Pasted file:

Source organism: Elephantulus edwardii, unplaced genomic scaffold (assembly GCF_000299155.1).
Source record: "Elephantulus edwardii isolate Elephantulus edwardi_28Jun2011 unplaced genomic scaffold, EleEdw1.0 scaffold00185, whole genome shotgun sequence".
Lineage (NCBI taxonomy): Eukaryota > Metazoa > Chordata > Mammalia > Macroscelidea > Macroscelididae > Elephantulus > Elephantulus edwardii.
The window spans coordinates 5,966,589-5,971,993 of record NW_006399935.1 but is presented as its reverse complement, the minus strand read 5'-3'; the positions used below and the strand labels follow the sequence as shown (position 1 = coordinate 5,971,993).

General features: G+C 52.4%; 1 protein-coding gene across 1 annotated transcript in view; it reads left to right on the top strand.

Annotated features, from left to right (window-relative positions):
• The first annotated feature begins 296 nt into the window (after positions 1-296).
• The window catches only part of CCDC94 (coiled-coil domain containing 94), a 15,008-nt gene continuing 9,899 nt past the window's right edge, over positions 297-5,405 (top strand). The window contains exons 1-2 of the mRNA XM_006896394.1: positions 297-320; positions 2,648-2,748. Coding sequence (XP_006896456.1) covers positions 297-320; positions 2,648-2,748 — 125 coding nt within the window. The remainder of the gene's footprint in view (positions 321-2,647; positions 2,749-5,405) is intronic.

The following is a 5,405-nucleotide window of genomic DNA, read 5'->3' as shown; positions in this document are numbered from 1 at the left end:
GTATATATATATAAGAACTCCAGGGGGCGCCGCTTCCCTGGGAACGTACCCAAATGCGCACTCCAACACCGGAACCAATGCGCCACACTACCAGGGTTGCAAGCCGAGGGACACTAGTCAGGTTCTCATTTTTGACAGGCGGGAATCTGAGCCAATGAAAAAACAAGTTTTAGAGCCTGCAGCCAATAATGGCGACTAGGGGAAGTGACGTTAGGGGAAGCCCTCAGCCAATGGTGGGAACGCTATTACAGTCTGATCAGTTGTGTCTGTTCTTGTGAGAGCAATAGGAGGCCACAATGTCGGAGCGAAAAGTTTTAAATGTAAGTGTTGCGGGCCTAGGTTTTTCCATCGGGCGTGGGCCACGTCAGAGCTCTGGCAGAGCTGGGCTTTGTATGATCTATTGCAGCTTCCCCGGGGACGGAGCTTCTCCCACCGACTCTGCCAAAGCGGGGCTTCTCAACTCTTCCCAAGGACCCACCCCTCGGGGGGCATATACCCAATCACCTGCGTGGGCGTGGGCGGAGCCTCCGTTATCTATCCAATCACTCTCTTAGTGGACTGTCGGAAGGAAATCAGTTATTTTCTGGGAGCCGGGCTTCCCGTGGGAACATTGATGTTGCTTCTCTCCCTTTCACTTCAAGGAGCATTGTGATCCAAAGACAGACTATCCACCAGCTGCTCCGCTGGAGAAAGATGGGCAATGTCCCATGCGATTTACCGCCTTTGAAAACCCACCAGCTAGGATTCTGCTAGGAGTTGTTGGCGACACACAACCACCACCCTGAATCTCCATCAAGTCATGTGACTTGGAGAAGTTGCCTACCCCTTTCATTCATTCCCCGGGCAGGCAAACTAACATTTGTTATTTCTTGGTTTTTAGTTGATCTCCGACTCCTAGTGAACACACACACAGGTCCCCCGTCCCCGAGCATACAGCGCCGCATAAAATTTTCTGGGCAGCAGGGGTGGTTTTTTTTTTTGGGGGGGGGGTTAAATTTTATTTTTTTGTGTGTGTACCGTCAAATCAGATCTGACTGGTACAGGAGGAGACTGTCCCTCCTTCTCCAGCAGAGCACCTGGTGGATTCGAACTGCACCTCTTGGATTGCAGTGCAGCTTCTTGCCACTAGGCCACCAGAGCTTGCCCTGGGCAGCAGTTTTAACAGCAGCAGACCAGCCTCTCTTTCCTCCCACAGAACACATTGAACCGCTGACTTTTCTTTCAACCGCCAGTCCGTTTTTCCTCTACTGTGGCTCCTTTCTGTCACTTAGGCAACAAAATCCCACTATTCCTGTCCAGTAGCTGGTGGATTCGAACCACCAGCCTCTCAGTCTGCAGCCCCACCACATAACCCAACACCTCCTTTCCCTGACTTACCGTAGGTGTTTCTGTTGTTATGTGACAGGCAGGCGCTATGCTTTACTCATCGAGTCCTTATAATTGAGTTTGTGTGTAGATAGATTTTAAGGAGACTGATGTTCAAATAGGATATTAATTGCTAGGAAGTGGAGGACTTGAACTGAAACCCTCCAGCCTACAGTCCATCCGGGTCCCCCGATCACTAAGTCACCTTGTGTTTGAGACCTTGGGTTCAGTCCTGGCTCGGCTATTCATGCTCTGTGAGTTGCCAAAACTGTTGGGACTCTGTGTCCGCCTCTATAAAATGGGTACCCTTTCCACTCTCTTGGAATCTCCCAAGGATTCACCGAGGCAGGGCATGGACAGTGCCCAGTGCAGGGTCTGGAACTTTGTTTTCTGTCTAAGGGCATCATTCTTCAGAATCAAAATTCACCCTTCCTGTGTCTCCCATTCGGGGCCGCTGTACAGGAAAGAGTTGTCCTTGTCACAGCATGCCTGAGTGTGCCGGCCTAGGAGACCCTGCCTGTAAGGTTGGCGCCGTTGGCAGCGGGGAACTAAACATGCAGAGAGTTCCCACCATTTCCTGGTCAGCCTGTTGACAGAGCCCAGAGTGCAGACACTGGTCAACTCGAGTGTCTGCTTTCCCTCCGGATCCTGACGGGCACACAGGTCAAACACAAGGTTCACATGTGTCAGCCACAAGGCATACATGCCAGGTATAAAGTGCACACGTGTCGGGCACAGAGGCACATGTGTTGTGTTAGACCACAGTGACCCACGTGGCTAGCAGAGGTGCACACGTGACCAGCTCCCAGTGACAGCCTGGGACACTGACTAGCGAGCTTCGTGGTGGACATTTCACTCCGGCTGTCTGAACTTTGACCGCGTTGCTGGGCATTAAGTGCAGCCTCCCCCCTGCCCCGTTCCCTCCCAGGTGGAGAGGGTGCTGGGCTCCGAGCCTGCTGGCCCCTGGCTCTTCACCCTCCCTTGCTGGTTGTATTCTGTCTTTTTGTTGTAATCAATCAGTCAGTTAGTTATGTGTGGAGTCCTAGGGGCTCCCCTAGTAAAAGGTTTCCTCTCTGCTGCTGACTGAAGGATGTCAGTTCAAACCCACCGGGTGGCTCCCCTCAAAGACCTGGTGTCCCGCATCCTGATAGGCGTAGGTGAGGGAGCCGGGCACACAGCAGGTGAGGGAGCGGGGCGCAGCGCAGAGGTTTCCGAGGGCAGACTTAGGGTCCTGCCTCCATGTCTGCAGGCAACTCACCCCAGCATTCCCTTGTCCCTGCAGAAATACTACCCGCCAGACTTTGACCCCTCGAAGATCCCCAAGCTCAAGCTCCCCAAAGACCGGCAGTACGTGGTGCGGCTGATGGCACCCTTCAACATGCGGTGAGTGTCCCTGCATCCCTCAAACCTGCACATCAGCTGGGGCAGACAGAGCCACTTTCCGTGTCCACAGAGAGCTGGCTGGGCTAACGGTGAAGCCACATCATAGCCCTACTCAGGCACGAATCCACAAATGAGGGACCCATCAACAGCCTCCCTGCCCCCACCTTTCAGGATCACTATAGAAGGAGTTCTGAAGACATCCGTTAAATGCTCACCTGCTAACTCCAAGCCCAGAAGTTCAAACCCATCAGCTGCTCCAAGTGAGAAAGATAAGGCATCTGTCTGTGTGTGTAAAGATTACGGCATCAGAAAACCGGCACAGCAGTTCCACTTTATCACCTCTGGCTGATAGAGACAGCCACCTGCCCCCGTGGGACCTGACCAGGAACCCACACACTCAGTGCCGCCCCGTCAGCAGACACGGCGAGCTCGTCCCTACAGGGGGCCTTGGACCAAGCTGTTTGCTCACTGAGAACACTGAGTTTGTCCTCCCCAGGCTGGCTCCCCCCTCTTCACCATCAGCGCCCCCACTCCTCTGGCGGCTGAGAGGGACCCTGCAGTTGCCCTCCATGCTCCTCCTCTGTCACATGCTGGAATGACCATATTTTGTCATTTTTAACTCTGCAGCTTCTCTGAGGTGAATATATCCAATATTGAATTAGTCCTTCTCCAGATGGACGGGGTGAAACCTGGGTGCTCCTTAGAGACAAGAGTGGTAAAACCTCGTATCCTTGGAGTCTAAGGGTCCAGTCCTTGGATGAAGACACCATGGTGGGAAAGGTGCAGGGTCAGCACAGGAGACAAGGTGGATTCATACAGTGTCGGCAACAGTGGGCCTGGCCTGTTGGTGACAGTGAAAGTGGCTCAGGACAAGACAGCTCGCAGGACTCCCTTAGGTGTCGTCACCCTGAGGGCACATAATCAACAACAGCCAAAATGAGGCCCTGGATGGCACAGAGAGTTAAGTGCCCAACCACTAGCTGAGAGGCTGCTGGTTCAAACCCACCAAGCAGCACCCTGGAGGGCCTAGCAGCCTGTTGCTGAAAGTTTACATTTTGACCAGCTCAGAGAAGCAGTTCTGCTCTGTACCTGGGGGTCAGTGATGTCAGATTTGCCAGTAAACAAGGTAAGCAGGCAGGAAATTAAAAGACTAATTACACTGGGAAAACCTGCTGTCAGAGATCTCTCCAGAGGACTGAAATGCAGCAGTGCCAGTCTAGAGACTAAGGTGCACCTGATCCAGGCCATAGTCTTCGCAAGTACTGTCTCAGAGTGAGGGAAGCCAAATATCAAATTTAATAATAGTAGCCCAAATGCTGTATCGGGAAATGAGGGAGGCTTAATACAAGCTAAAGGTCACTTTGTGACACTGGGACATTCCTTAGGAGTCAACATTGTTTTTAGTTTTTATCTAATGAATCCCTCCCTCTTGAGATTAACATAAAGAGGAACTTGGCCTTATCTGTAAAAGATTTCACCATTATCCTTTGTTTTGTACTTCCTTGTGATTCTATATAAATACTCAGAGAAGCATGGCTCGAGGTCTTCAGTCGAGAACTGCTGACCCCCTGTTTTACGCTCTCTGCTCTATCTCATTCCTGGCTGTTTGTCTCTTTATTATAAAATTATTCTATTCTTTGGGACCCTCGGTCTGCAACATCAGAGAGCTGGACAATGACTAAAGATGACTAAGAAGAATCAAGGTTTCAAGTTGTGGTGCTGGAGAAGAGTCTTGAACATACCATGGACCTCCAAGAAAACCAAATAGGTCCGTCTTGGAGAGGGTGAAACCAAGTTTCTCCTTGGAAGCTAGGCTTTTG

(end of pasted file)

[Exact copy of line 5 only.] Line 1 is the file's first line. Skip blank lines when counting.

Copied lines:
General features: G+C 52.4%; 1 protein-coding gene across 1 annotated transcript in view; it reads left to right on the top strand.